SEOUL, April 3 (Korea Bizwire) — With a few stray strokes painted with spray lacquer against the backdrop of white canvas, works by painter David Ostrowski border between clumsy graffiti and an enigma loaded with intricate aesthetics.
The German painter’s “F” series paintings best capture such a borderline quality, and this month, 15 pieces of the series went into a show at Leeahn Gallery in Seoul under the title, “Human, Paintings, Emotions.”
The local collection includes two massive paintings — “F (N)” and “F (Deutscher Filmpreis)” — hanging by wires from the ceiling, as well as other minimalist works like “F (Nothing left unsaid)” and “F (DONT).”
The paintings at first sight demand aesthetic interpretation, provoking people with untrained eyes to feel as if they are in the dark, a point the painter strains to delve into.
“Ostrowski started out his career as a figurative painter. But in defiance of the difficult aesthetics in paintings as well as the possibility of correcting errors in oil paintings, he adopted a dramatic style change in 2014, converting to abstract painting,” the gallery’s Exhibition Director Sung Shin-young said in a press preview of the show Thursday.
As a result, he left any established art theories out of his works, depending instead on the beauty of accidentality, emptiness and unskillfulness that are contrary to the mainstream standards of art.
“With such attempts, he demonstrates that things that are substandard, unartistic and valueless can be artistic,” the director noted.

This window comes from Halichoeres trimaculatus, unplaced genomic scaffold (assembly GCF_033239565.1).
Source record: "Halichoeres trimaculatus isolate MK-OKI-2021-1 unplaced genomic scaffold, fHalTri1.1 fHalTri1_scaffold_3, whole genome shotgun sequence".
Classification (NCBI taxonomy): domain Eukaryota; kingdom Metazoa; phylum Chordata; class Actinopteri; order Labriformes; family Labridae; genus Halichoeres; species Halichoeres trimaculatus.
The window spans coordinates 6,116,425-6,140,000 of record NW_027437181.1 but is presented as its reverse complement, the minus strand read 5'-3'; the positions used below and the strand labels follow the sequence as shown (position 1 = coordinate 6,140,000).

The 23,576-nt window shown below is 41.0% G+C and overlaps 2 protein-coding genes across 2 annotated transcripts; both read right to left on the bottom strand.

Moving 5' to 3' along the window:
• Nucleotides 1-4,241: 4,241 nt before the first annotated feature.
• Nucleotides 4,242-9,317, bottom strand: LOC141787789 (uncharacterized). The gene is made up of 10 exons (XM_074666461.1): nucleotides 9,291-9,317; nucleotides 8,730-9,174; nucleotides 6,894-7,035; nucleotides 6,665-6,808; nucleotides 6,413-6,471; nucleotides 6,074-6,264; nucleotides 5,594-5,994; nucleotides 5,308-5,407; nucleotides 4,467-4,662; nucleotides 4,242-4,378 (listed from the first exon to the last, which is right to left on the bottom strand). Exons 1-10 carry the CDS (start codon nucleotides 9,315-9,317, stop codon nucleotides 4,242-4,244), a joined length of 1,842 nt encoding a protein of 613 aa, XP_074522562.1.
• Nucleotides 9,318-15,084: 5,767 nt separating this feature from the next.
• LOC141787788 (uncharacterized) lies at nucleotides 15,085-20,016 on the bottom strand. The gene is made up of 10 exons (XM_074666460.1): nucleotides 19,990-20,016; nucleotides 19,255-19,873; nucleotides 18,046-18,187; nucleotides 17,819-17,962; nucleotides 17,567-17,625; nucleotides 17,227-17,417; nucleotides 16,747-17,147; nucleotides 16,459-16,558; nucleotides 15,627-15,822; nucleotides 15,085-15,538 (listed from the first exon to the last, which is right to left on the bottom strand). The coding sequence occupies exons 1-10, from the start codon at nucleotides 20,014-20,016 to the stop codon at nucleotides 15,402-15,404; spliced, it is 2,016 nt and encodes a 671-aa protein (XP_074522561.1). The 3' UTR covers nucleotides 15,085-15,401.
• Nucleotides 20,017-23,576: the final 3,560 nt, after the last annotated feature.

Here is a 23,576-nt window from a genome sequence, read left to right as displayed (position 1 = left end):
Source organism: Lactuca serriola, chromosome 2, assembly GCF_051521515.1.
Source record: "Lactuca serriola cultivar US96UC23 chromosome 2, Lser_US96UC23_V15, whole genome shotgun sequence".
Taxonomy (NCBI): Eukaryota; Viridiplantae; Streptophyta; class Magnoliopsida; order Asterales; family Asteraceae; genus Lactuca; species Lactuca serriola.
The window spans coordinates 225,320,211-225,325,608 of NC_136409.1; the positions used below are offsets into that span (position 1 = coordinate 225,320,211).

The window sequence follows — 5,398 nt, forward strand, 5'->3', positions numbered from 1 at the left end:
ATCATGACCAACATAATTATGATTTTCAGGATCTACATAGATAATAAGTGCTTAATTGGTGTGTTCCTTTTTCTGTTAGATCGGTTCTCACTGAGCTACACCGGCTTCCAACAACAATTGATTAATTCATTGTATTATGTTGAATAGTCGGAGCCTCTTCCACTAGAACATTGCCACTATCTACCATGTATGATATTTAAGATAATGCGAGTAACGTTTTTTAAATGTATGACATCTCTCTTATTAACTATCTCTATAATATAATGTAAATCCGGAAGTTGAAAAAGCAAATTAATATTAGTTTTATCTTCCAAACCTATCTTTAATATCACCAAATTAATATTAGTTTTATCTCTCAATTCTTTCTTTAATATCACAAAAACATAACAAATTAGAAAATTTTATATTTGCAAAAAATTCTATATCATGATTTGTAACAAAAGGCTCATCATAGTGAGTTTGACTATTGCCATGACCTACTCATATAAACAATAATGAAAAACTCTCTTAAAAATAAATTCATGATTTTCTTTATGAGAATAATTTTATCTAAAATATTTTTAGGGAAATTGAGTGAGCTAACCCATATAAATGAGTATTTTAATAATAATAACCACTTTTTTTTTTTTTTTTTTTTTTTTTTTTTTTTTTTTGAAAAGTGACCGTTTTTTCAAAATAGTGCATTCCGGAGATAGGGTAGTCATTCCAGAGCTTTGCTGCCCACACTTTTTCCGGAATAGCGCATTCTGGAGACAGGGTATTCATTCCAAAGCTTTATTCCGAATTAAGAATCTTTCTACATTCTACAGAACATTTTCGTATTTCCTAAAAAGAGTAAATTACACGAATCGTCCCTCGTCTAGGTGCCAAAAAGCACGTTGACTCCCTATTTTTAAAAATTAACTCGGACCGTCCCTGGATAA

Bereft of any premeditated symbols, the painter also transfers the reception of his paintings entirely to the personal, unprofessional interpretation of common people, according to the director.
Unlike the accidental quality of his paintings, however, Ostrowski deeply involved himself in the placement of each painting in the gallery space for the latest solo exhibition.
In accordance with his centimeter-specific directions, the paintings were hung very low on the wall so as to require visitors to look down on the paintings, instead of looking up.
He also placed an art piece of high-end wool carpet under his ceiling-hung paintings so that visitors can step onto an art piece.
“This also constitutes the painter’s resistance to the frequent restriction that keeps visitors from coming close to artworks,” Sung said.
Ostrowski is also widely known for his commercial popularity among art collectors, including Ivanka Trump, as seen on her controversial Instagram feed.
Some works in the 15-piece collection featured in the Seoul exhibition were already sold to local art collectors as soon as they arrived in the country, according to the gallery.
The painter himself planned to travel to South Korea on the occasion of his first solo exhibition here but canceled the plan due to the COVID-19 pandemic.
The exhibition runs from Wednesday to May 18.